- Jalan Jalan
- May 19th, 2009
The child reaches out and grabs my earlobe. Her other hand presses against my mouth. She’s interested in my earrings. Her mother tsks but the girl is too young to understand reproach. I move her hand off my ear and she happily wraps her fingers around my finger. She gnaws on her bottom lip and I put my thumb on her chin and gently pull her lip out of her mouth. She’s got two teeth, her mother tells me. She’s just getting over a fever but she’s happy now. I smile at her and she reaches for my earring again. Her mother takes her from my arms.
Above our heads a dove ruffles its feathers in its cage. The child and I both glance up. “Many birds,” her mother says and I smile and reply “Yes, many. It’s good.” It’s a status symbol, I don’t actually think it’s good. There are no longer any wild song birds on this island because they have all been caged and sold at markets. There’s no wildlife at all left on this island, except for insects and reptiles. I don’t say this. I don’t know how to say this in her language.
The girl’s brother comes out of the house to join us on the porch. He has a disability of some kind, I don’t know what. He is carrying a plastic gun and wearing a Spiderman shirt complete with a cape. He has a cardboard box over his head. His mother smiles and says something to him that I can’t understand. He takes the box off and comes over and kisses his sister on the cheek before going back inside. He is careful and extremely gentle. His mother looks proud.
The girl wants to get down and tries to stand on shaky legs. She holds on to the cement wall I’m sitting on. Her father comes outside with a bowl of oranges and a cup of coffee. “Please eat, drink.” He says. I smile and nod but don’t touch the food until he’s offered it to me three times. Somebody told me that was polite.
He asks me when I will get married. I laugh and reply “later.” He asks if the oranges are sweet. They aren’t, they never are here, but I tell him I like them. He asks if I can eat rice and if I like Barack Obama. The coffee he gave me is too hot to drink. He shows me how to pour it into the saucer to cool it more quickly. I copy his actions but I still spill some onto the table. He doesn’t. He asks me about my sisters’ ages and my parents’ jobs. I don’t know the word for salesman but he understands the English word. He asks what my favorite food is and if I’m happy here. Then he asks something I can’t understand and I smile apologetically. He laughs and rephrases. I still don’t understand. He changes the subject and asks me how much money my father makes and how much a meal costs in my country. When I tell him his eyes widen. “A meal for just one person?” he asks, incredulous. “Yes, in a restaurant. It’s cheaper to cook at home.” He just nods, eyes far away.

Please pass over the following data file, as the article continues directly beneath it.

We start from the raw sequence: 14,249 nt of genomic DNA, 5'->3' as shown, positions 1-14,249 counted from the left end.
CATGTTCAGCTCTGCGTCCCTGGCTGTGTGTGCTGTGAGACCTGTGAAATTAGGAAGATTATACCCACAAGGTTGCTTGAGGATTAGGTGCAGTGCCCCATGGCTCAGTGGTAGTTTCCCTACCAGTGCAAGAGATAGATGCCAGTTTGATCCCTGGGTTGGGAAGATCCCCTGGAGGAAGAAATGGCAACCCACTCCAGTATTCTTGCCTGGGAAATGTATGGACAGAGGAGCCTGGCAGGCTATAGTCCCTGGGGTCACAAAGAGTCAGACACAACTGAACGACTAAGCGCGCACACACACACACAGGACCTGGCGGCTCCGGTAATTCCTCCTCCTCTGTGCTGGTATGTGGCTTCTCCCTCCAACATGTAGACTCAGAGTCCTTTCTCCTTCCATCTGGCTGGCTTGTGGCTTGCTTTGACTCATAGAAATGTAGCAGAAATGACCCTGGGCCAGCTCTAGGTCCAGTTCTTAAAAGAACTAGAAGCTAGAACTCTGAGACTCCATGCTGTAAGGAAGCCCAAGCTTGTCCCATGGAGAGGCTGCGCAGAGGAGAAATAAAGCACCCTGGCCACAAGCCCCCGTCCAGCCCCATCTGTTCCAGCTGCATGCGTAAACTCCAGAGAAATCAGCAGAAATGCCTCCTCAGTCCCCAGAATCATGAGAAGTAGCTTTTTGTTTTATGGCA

His mother, fragile looking in her baggy sarong, comes out with a broom and distractedly sweeps the porch. Her eyes light up when she sees me, as they always do. I try to guess her age. She looks eighty but probably she’s about fifty. “Beautiful!” she says and grabs my arm too hard and for too long with her rough fingers. “Good, good. Very beautiful.” We smile at each other, me awkwardly and her sincerely. “Thank you,” I mutter.
“Let’s keep walking,” my friend says. Apparently we’ve visited with this family long enough. “Oh, ok.” I finish my coffee quickly and burn my tongue. We leave and they all thank me. They give me oranges to take home with me. There are tiny ants crawling on them and they start to crawl over my hands.
My friend goes home and I do the same. My house is empty. I turn on my laptop and watch a movie until I fall asleep. I wake up to the call to prayer loudly broadcast from the neighborhood mosque. It’s getting dark so I turn on the outside lights. My friend sends a message to my phone, asking if I want to take a walk again tomorrow afternoon. I say ok. I fry two eggs and eat them on top of rice for my dinner. I go back to my room restart the movie. I fall asleep again.